Alzheimer's disease is not "brain aging": Neuropathological, genetic, and epidemiological human studies

Peter T. Nelson, Elizabeth Head, Frederick A. Schmitt, Paulina R. Davis, Janna H. Neltner, Gregory A. Jicha, Erin L. Abner, Charles D. Smith, Linda J. Van Eldik, Richard J. Kryscio, Stephen W. Scheff

Research output: Contribution to journalReview articlepeer-review

221 Scopus citations

Abstract

Human studies are reviewed concerning whether "aging"-related mechanisms contribute to Alzheimer's disease (AD) pathogenesis. AD is defined by specific neuropathology: neuritic amyloid plaques and neocortical neurofibrillary tangles. AD pathology is driven by genetic factors related not to aging per se, but instead to the amyloid precursor protein (APP). In contrast to genes involved in APP-related mechanisms, there is no firm connection between genes implicated in human "accelerated aging" diseases (progerias) and AD. The epidemiology of AD in advanced age is highly relevant but deceptively challenging to address given the low autopsy rates in most countries. In extreme old age, brain diseases other than AD approximate AD prevalence while the impact of AD pathology appears to peak by age 95 and decline thereafter. Many distinct brain diseases other than AD afflict older human brains and contribute to cognitive impairment. Additional prevalent pathologies include cerebrovascular disease and hippocampal sclerosis, both high-morbidity brain diseases that appear to peak in incidence later than AD chronologically. Because of these common brain diseases of extreme old age, the epidemiology differs between clinical "dementia" and the subset of dementia cases with AD pathology. Additional aging-associated mechanisms for cognitive decline such as diabetes and synapse loss have been linked to AD and these hypotheses are discussed. Criteria are proposed to define an "aging-linked" disease, and AD fails all of these criteria. In conclusion, it may be most fruitful to focus attention on specific pathways involved in AD rather than attributing it to an inevitable consequence of aging.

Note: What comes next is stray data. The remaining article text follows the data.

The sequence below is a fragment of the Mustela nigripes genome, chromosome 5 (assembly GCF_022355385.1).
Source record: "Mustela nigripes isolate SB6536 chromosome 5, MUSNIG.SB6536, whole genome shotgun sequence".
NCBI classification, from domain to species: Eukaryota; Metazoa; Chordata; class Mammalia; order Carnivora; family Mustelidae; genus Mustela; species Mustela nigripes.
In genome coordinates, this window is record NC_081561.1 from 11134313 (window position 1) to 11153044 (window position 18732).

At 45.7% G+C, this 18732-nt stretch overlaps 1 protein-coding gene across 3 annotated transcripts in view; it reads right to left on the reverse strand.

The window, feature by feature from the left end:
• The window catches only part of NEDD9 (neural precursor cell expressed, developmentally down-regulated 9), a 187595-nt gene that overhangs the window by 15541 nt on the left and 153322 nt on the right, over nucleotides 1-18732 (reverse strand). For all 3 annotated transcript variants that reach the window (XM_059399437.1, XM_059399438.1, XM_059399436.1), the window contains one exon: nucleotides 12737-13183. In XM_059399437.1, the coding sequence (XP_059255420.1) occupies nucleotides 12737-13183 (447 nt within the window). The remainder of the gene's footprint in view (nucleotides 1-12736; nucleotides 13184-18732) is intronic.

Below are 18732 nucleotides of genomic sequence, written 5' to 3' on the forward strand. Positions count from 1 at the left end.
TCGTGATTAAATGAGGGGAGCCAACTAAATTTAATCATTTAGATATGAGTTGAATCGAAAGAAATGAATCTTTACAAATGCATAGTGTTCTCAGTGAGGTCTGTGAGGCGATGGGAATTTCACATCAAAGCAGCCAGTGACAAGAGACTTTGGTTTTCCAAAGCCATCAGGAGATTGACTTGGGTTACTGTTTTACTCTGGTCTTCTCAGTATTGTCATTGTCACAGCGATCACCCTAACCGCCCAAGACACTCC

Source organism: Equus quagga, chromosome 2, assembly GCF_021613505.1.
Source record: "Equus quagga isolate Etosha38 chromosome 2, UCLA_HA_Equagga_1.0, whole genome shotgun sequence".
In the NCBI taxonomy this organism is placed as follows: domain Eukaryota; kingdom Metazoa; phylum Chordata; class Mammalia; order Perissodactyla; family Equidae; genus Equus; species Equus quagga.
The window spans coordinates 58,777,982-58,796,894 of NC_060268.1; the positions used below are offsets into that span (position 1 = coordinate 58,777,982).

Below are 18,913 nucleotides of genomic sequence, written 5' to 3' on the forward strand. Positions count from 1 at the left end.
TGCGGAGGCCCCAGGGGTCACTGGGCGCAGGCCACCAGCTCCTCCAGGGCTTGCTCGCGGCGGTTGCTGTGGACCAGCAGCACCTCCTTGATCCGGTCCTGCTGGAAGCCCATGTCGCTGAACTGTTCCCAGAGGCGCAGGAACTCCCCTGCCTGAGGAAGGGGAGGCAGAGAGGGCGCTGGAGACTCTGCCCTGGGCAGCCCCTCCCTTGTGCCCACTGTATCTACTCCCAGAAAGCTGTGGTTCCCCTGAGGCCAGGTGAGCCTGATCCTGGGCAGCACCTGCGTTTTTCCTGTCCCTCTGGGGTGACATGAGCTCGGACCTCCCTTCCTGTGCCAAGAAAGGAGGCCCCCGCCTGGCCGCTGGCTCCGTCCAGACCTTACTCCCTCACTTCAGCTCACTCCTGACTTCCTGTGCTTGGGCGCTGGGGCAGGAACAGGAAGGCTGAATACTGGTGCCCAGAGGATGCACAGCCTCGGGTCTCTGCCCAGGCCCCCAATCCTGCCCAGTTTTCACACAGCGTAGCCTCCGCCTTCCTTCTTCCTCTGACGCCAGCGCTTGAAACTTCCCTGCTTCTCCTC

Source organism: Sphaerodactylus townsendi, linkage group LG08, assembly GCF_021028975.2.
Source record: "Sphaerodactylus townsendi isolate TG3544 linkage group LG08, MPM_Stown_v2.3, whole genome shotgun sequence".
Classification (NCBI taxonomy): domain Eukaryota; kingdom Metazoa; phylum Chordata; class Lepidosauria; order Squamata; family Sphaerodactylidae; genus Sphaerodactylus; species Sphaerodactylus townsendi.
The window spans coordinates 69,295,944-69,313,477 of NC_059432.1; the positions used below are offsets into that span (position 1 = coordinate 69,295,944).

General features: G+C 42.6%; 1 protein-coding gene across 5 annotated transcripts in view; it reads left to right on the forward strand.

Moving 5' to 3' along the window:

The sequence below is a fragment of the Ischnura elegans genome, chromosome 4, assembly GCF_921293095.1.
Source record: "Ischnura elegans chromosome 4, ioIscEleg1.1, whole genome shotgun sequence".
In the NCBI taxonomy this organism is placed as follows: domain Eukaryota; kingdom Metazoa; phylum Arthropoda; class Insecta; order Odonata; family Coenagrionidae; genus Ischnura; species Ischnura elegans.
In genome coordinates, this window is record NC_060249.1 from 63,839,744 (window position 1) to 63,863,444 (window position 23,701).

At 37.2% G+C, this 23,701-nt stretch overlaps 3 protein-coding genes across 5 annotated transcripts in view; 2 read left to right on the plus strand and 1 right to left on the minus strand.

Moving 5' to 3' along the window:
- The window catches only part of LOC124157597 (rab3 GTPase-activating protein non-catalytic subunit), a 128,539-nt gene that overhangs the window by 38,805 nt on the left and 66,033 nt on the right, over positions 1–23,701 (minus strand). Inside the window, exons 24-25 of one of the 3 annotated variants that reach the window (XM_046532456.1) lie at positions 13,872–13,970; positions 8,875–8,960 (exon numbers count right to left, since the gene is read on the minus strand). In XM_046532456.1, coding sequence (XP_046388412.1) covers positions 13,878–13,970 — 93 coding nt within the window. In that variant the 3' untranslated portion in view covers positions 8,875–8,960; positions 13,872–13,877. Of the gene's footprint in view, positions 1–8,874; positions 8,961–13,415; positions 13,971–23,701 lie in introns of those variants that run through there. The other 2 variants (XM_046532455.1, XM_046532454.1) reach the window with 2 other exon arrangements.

Original languageEnglish
Pages (from-to)571-587
Number of pages17
JournalActa Neuropathologica
Volume121
Issue number5
DOIs
StatePublished - May 2011

Bibliographical note

Funding Information:
Conflict of interest This study was supported by NIH grants R01 NS061933, K08 NS050110, P30 AG028383, and U01 AG016976.

ASJC Scopus subject areas

  • Pathology and Forensic Medicine
  • Clinical Neurology
  • Cellular and Molecular Neuroscience

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